Yep, but oh, this opened a can of worms. Questions that have already been ask. 

Is the point blank (1/5th dex) considered the definition of in Close Combat for shooting into it. which is 10-18 feet at 50-90 dex.

Range weapons (bows, other primitive weapons) and throwing attack have this rule pointed out already as they are slow to use, but now it included handguns. Why only handguns, and not all guns. As Rifles/Shotguns are more cumbersome (Point Blank Revisited even gives them no bonus in this range), so why couldn't you grab those within 10-18 feet too.

Walking up to an opponent with a pistol is now more dangerous, as they now can be bum rushed within point blank range where if the PC had a shotgun, the opponent couldn't react with this action.

Yesterday was a simpler time. I'm just going to wing it a bit to gloss over it, and allow this only at touch range. rather than point blank i think clears it up as a house rule.

Edited by 4Acrossisemu
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30 minutes ago, 4Acrossisemu said:

Yep, but oh, this opened a can of worms. Questions that have already been ask.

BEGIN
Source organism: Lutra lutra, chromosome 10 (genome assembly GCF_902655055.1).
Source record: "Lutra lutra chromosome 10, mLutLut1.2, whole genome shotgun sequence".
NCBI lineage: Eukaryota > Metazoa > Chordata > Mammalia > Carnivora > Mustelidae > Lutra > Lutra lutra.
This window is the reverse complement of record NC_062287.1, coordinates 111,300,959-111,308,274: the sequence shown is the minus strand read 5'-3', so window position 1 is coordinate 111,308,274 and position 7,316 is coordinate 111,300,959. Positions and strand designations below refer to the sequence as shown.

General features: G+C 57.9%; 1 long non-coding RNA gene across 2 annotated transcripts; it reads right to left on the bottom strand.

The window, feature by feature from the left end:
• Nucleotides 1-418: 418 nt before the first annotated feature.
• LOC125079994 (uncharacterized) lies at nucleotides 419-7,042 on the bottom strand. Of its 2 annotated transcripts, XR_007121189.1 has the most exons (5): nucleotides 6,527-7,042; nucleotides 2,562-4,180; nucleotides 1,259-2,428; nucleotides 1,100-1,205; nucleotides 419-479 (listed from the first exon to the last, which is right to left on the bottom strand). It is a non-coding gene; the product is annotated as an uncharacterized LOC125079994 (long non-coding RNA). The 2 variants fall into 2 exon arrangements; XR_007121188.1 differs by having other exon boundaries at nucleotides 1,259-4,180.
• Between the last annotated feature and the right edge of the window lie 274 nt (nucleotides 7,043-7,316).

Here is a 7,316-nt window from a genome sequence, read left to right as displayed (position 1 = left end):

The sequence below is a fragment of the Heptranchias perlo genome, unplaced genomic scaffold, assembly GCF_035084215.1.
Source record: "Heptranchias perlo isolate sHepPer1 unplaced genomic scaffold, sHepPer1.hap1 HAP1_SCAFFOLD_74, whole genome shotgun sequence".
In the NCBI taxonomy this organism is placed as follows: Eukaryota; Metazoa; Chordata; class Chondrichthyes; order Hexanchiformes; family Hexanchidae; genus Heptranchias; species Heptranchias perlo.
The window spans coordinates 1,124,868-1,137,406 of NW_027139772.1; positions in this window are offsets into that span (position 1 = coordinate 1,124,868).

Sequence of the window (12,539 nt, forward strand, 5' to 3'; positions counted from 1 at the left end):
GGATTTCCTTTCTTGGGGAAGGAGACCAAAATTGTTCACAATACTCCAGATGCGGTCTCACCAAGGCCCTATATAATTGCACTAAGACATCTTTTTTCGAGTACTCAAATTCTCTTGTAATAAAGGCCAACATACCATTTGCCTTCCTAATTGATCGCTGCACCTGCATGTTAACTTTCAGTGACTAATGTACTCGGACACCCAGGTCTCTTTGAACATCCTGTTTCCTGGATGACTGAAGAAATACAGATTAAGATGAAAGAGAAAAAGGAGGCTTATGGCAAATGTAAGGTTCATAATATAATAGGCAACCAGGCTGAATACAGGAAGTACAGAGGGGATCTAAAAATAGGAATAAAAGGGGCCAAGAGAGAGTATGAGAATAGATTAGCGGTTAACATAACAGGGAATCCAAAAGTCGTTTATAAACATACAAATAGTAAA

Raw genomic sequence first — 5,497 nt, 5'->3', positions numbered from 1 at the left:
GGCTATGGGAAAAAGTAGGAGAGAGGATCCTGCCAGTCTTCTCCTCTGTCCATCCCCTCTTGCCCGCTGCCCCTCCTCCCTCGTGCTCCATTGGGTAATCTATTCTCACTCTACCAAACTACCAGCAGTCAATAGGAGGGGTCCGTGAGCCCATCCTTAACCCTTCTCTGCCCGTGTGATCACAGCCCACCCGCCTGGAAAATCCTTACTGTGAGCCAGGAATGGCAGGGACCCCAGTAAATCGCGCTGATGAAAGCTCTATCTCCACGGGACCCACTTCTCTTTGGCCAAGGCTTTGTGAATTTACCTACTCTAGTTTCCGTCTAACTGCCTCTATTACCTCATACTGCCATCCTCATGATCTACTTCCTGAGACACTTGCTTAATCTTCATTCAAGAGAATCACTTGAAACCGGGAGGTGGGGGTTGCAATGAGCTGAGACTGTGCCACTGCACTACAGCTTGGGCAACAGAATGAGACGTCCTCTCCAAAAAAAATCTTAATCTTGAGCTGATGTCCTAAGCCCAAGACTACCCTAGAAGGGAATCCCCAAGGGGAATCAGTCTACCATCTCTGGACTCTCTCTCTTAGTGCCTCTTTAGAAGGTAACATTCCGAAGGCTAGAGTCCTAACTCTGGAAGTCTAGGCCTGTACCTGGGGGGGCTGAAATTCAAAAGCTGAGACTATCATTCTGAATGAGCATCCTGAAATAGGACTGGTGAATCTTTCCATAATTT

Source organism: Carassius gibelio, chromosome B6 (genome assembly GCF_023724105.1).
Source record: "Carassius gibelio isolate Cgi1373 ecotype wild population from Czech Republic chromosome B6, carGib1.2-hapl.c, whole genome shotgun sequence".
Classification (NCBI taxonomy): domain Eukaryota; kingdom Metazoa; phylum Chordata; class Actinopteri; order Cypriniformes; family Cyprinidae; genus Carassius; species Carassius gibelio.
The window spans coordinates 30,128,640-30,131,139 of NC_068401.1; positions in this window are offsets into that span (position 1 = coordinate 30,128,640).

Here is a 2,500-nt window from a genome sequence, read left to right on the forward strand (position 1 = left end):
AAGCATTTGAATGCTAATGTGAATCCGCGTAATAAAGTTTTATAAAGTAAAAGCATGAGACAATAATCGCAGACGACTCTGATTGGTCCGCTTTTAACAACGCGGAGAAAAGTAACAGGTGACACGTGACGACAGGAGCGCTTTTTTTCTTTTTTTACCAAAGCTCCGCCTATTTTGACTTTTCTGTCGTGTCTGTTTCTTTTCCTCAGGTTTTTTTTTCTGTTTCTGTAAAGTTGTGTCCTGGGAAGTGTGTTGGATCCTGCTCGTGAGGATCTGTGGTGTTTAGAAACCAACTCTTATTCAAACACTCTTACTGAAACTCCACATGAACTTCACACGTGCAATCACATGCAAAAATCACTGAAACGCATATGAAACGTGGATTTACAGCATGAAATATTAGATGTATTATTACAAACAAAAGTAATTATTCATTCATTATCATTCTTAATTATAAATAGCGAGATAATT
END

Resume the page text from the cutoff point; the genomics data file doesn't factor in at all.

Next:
I can't comment on the rules. I don't actually play BRP. I was just attracted to the topic by its title and thought Mike's answer was reasonable within the context of game rules. 

Guns are tough to write RPG rules for, especially if those rules use hit points. I think you're correct in differentiating between "contact" range and "point-blank" range, though. 

 

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You have to apply context - "what is actually happening" - with the Keeper being the arbiter of what is reasonable in the given situation. The rules are meant to be flexible to cope with numerous possibilities. 

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17 hours ago, Mike M said:

You have to apply context - "what is actually happening" - with the Keeper being the arbiter of what is reasonable in the given situation.

Rule Number One for Good Game-Mastering (or at least in the top 5)!

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On 6/2/2020 at 1:44 AM, Mike M said:

Ok - on your action in combat, if you have a handgun in hand, you could fire (point-blank), your opponent's reaction is stand and take it, dive for cover, or try a maneuver to wrestle the gun away/grab it.

I didn't think that fighting back was ever an option vs a firearm under the official rules, even in close combat.

Don't get me wrong - it makes perfect sense to me to grab an attacker's arm, whether they are holding a knife or a gun, to neutralise their weapon. And I'd certainly allow it in play. But I didn't think that it was an option in the rules as written.